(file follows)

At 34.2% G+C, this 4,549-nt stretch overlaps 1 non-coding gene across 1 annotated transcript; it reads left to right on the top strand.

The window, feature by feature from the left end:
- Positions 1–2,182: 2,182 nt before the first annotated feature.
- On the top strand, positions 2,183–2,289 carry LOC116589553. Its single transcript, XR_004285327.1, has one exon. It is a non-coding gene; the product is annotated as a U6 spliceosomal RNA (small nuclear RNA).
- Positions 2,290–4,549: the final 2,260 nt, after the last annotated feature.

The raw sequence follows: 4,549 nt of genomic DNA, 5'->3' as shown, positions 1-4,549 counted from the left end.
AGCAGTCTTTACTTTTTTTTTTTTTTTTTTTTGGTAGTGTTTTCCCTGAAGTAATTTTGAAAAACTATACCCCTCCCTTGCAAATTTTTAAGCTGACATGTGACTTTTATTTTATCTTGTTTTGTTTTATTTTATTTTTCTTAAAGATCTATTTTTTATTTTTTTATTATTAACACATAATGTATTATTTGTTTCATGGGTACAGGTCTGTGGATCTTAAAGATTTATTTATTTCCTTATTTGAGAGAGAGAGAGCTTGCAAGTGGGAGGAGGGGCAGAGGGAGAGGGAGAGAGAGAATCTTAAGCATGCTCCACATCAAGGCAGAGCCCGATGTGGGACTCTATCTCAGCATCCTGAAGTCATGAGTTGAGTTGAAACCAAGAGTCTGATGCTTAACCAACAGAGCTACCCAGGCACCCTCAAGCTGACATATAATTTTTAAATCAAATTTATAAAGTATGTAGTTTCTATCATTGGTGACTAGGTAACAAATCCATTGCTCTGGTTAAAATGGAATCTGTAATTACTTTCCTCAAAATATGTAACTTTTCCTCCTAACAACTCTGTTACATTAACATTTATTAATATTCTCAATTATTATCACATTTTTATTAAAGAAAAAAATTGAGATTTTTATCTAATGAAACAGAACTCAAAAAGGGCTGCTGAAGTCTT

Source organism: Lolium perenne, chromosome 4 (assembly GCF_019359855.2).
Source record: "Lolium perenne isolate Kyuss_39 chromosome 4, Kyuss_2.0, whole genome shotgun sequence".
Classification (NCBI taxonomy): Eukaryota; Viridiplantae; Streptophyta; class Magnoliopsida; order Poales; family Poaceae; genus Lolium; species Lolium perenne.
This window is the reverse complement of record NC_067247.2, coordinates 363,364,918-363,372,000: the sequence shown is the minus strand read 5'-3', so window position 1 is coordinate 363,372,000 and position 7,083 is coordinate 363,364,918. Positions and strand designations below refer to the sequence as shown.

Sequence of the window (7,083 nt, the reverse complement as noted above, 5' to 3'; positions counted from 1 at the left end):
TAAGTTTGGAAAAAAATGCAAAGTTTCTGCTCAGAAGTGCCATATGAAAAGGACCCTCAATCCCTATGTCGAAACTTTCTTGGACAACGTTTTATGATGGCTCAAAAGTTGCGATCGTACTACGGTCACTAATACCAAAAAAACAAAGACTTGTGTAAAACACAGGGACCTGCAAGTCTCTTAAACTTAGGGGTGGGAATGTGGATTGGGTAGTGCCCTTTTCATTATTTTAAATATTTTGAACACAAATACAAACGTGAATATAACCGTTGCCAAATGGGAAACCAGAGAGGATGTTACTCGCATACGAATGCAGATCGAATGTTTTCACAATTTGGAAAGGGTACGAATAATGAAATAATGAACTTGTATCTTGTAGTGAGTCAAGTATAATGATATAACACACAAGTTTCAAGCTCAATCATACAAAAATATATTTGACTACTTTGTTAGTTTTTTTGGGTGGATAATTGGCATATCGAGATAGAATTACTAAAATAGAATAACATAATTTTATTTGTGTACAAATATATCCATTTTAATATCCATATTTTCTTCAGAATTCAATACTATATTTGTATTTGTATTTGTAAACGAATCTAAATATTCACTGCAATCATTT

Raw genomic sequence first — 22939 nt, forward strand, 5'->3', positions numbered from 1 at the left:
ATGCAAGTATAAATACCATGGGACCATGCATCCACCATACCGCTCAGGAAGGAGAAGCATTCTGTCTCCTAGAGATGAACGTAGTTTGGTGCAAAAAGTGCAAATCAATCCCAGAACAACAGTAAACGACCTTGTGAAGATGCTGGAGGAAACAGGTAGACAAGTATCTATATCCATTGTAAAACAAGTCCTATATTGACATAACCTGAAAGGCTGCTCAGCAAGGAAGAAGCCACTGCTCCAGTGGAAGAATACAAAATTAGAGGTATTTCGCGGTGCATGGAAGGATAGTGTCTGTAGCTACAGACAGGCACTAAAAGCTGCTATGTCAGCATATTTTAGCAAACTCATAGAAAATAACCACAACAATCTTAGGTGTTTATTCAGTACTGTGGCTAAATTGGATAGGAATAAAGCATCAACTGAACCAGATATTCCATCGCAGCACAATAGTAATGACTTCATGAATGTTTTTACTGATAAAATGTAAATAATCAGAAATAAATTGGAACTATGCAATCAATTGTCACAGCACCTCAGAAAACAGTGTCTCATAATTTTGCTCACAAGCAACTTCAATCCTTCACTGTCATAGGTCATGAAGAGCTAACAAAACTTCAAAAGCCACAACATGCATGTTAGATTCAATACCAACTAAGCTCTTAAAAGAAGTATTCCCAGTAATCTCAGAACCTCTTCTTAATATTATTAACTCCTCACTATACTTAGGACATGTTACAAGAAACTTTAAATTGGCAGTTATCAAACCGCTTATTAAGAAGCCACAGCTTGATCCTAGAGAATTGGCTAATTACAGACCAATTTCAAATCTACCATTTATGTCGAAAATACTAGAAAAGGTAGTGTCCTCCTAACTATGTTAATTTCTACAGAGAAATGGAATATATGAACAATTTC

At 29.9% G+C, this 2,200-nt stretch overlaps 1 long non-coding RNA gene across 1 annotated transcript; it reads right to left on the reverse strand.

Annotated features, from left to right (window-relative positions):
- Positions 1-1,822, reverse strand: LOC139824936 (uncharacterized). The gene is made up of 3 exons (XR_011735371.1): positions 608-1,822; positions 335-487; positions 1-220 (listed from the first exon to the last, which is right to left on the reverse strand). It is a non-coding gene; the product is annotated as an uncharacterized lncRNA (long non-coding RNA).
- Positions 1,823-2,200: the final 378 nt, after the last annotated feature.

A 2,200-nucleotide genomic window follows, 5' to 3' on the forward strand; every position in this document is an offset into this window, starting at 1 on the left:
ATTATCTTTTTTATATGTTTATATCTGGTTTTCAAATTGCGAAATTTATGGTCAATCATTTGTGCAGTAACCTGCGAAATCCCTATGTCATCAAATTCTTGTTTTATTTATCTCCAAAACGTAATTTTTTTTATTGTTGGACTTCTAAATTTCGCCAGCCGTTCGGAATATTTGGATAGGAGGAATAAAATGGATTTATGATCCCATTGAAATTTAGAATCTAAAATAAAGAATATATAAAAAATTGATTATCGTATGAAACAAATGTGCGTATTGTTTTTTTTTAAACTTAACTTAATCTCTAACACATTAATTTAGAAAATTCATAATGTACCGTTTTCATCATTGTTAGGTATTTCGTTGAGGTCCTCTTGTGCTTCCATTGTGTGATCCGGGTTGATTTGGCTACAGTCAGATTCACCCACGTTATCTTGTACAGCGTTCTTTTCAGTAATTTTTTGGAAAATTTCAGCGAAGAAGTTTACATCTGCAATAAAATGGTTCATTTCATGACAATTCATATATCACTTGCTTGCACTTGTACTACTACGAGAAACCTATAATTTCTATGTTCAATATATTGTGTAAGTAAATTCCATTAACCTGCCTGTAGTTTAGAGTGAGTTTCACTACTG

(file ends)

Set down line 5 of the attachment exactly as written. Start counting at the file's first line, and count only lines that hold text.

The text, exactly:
- Positions 2,290–4,549: the final 2,260 nt, after the last annotated feature.